Postoperative outcome in high-risk infants undergoing herniorrhaphy: Comparison between spinal and general anaesthesia

M. Somri, L. Gaitini, Sonia Vaida, G. Collins, E. Sabo, G. Mogilner

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The incidence of inguinal hernia is higher in premature infants, particularly in low birth weight neonates. This latter group may also incur increased postoperative respiratory complications and inpatient admissions. The purpose of this study was to compare the effects of general and spinal anaesthesia on postoperative respiratory morbidity and on the length of hospital stay in high-risk infants undergoing inguinal herniorrhaphy. Forty patients, all high-risk infants who underwent unilateral or bilateral herniorrhaphies, were randomly assigned to receive general anaesthesia (n = 20) or spinal anaesthesia (n = 20). There was a significant difference in respiratory morbidity between the two groups, as well as a significant difference in the inpatient hospital stay. The present study suggests that spinal anaesthesia can be used safely for high-risk infants, preterm or formerly preterm, undergoing inguinal hernia repair.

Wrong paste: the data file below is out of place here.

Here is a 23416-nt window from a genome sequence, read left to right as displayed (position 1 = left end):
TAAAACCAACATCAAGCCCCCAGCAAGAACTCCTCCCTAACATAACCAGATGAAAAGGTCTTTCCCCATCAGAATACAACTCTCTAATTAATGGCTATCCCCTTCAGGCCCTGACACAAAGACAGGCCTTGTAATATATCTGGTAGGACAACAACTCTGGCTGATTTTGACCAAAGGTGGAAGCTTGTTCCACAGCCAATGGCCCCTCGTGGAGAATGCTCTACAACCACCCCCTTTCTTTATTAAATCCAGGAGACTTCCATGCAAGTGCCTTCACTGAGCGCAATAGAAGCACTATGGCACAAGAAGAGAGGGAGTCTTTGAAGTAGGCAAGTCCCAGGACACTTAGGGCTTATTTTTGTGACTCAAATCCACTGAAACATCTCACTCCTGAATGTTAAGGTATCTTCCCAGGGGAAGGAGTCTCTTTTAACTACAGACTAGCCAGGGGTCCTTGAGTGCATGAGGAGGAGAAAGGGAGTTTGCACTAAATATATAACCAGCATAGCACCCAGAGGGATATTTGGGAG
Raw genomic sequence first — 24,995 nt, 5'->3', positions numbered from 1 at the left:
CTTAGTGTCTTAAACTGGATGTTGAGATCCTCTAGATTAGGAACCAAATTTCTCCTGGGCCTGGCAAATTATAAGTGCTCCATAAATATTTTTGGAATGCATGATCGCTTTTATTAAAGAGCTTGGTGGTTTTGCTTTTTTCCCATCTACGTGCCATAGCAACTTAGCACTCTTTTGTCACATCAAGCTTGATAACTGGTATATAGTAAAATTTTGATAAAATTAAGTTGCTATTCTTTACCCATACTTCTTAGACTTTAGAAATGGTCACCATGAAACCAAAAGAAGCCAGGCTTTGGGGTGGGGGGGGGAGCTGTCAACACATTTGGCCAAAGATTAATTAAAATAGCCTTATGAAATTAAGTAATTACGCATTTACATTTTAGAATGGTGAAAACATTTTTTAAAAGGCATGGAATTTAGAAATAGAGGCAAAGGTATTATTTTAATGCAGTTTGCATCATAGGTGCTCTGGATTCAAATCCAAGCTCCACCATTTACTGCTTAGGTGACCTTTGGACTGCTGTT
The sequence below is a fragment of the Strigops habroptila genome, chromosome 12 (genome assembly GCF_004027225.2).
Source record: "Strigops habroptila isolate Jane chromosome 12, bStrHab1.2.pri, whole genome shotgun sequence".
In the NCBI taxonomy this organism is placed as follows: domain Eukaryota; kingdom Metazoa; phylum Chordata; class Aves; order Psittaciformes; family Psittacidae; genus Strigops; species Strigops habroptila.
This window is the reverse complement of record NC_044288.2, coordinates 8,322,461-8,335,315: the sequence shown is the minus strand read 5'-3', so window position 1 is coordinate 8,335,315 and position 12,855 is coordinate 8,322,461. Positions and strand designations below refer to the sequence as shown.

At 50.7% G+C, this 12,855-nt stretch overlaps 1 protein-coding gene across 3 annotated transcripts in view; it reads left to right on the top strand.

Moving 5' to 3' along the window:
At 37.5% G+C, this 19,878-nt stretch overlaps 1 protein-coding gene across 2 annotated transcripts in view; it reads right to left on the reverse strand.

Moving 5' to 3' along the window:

Original languageEnglish (US)
Pages (from-to)762-766
Number of pages5
Issue number8
Publication statusPublished - Aug 1 1998


All Science Journal Classification (ASJC) codes

  • Anesthesiology and Pain Medicine

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